When a loved one needs help for opioid addiction, we tend to get frustrated when we try to help and there is a lack of improvement. This often leads to the phrase, “It’s me or the drugs”. Though, many people would be surprised to know that their lack of knowledge on the subject actually plays a big role in the situation.
Understanding Opioid Addiction as a Disease
It’s important to first understand what an addiction is. An addiction is a chronic disease that takes over the brain having a serious effect on its’ structure and function. Opioid drugs act on the nervous system when trying to relieve pain. The brain goes through a number of changes when one takes opioid drugs or painkillers. The addiction forms in the following ways: craving for the object one is addicted to, loss of control when using it, and consistently using the object one is addicted to despite the effects. It starts with recognizing pleasure and the desire for it and ends with an addict developing a compulsive behavior.
Note that narcotic painkillers carrying the highest risk of becoming addicted. They create side effects such as delayed reaction and some sedation. An addict crushing and injecting these pills can cause a heart attack, heart disease, cardiovascular problems, or serious infections. Most addicts start abusing these drugs with the idea that over the counter medication is less harmful. Addicts see doctors providing these medications to patients in serious need, such as those recovering from surgery and overlook it as a safer pill to intake.
Just Asking an Addict to Stop is Not Enough
It is important to note when asking an addict to stop, the dangers behind it. When an addict tries to discontinue use of the object it has side effects that can potentially harm the person. This includes sweating, shaking, seizures, panic attacks, and even death.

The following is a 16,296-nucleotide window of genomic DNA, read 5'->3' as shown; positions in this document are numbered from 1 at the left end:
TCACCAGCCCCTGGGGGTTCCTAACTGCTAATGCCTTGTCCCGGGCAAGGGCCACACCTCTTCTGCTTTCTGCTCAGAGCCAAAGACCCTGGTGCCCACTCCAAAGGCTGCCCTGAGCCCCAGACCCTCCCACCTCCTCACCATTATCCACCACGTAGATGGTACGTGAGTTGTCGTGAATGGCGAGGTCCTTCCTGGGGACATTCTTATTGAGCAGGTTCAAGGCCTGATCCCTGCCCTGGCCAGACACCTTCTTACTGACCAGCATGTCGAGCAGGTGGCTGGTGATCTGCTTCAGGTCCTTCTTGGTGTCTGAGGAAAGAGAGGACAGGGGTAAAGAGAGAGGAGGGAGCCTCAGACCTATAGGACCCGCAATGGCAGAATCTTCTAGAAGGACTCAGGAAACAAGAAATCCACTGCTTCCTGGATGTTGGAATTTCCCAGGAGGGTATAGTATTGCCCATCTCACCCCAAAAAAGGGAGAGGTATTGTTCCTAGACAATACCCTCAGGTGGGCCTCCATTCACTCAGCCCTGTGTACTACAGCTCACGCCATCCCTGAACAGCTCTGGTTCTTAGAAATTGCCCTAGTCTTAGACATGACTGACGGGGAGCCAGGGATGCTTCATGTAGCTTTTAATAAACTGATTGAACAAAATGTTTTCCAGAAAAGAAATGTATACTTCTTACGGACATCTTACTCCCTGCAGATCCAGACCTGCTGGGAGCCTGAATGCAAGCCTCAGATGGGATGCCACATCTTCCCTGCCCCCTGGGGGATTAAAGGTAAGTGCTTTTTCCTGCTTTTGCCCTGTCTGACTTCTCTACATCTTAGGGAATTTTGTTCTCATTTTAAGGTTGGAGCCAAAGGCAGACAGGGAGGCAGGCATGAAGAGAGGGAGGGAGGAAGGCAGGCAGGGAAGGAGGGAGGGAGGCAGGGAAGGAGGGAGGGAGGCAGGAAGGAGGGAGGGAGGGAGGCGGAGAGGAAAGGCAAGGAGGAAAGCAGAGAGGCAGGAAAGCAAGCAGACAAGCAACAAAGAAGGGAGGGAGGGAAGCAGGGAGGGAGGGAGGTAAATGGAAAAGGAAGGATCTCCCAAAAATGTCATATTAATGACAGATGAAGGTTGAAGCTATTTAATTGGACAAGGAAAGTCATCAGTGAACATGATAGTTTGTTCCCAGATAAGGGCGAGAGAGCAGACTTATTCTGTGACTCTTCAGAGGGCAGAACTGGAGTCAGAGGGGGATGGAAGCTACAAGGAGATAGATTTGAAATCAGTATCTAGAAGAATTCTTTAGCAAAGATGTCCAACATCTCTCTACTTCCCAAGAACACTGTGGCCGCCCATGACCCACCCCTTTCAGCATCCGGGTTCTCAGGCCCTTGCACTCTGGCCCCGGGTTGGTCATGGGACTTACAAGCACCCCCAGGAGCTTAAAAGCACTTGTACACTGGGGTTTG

When trying to find ways to help an addict know that it is best to first help yourself become informed. You cannot make someone quit on your own. Become knowledgeable, sit down with the addict, and talk. Allowing an addict to be open and talk about the subject can help both sides to understand more.
Also, remember that an addict may choose drugs over you. Note that if they didn’t, they probably would not be an addict. It is not personal on you nor do they understand what they are doing. It is a part of the disease of an addict.
When talking with an addict and trying to understand their disease, getting an addict to understand and admit that they have a problem is the first step. For an addict to understand that help is needed is important.
Opioid addiction is a disease and a person cannot fight it on their own, in most cases, professional help is needed, that is why the most important step is getting a loved one to admit to having a problem. Then professional help with a drug addiction specialist can be sought out. An opioid detox doctor at a trusted opioid addiction rehab clinic will have years of experience treating patients with MAT treatment (medication-assisted treatment).
Addiction Outreach Clinic is here to help…
Whether treatment is for you, a family member or a friend, we are happy to speak with you about our outpatient drug treatment program, and how AOC can help patients with their opioid addiction recovery. Since 2007, AOC has helped thousands of patients on their path to recovery.